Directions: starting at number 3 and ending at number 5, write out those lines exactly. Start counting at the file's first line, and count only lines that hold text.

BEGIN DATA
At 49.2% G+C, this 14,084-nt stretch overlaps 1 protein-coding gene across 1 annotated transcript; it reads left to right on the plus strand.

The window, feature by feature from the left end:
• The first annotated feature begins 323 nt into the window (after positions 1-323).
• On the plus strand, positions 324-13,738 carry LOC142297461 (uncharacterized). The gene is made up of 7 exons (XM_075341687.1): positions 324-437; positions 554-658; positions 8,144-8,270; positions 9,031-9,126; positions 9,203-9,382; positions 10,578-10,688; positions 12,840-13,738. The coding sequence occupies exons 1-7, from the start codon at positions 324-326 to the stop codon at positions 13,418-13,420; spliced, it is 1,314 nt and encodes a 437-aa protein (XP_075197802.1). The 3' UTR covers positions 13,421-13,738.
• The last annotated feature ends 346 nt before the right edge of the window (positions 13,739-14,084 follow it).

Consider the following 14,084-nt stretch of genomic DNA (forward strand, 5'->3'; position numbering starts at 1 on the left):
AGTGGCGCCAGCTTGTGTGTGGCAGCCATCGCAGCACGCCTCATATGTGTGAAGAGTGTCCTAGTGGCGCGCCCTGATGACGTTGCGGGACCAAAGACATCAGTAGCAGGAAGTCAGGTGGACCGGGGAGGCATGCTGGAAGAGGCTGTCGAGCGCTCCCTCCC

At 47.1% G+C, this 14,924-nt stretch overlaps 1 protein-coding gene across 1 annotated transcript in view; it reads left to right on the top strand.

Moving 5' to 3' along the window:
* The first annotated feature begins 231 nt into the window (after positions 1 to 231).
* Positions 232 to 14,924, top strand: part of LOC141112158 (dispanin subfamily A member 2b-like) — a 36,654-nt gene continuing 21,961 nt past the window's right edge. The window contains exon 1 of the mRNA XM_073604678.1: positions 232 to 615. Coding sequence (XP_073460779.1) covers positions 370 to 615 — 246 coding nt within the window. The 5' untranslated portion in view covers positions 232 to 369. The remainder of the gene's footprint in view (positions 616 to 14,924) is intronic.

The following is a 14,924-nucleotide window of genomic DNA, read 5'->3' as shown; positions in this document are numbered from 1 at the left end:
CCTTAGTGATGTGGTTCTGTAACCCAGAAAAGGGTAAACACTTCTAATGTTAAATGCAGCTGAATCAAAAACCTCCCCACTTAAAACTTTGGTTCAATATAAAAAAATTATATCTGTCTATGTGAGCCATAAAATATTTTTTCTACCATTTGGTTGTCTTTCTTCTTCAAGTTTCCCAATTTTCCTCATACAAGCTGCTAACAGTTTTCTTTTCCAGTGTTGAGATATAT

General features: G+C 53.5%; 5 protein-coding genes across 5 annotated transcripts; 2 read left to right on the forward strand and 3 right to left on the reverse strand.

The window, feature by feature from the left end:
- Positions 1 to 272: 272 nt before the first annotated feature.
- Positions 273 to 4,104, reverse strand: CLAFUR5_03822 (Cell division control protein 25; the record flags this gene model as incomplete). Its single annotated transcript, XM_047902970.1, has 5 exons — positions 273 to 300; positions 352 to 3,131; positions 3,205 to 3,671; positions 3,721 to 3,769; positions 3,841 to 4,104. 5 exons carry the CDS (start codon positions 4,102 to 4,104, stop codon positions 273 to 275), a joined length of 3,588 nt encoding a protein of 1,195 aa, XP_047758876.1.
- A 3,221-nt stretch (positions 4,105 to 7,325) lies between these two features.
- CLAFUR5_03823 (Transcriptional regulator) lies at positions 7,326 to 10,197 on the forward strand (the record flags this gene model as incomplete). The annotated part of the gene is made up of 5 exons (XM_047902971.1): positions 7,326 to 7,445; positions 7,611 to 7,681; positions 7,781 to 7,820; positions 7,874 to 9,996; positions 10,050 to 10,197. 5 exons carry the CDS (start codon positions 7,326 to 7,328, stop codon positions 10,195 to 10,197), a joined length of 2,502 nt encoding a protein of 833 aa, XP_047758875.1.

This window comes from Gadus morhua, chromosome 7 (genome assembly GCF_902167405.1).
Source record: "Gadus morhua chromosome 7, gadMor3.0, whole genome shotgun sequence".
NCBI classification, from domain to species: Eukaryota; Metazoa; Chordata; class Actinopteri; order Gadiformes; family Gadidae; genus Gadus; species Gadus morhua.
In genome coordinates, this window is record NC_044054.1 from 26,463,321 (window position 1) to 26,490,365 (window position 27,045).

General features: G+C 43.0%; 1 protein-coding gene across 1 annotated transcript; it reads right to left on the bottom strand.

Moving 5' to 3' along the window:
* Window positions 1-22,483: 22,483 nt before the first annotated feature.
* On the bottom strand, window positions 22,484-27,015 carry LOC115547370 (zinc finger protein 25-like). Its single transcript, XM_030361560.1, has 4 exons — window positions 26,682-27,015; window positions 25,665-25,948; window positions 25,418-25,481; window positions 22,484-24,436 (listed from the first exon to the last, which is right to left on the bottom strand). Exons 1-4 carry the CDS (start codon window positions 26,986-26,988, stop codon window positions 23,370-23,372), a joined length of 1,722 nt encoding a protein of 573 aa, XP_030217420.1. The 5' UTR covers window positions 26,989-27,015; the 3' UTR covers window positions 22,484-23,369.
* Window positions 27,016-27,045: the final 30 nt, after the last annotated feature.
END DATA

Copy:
• The first annotated feature begins 323 nt into the window (after positions 1-323).
• On the plus strand, positions 324-13,738 carry LOC142297461 (uncharacterized). The gene is made up of 7 exons (XM_075341687.1): positions 324-437; positions 554-658; positions 8,144-8,270; positions 9,031-9,126; positions 9,203-9,382; positions 10,578-10,688; positions 12,840-13,738. The coding sequence occupies exons 1-7, from the start codon at positions 324-326 to the stop codon at positions 13,418-13,420; spliced, it is 1,314 nt and encodes a 437-aa protein (XP_075197802.1). The 3' UTR covers positions 13,421-13,738.
• The last annotated feature ends 346 nt before the right edge of the window (positions 13,739-14,084 follow it).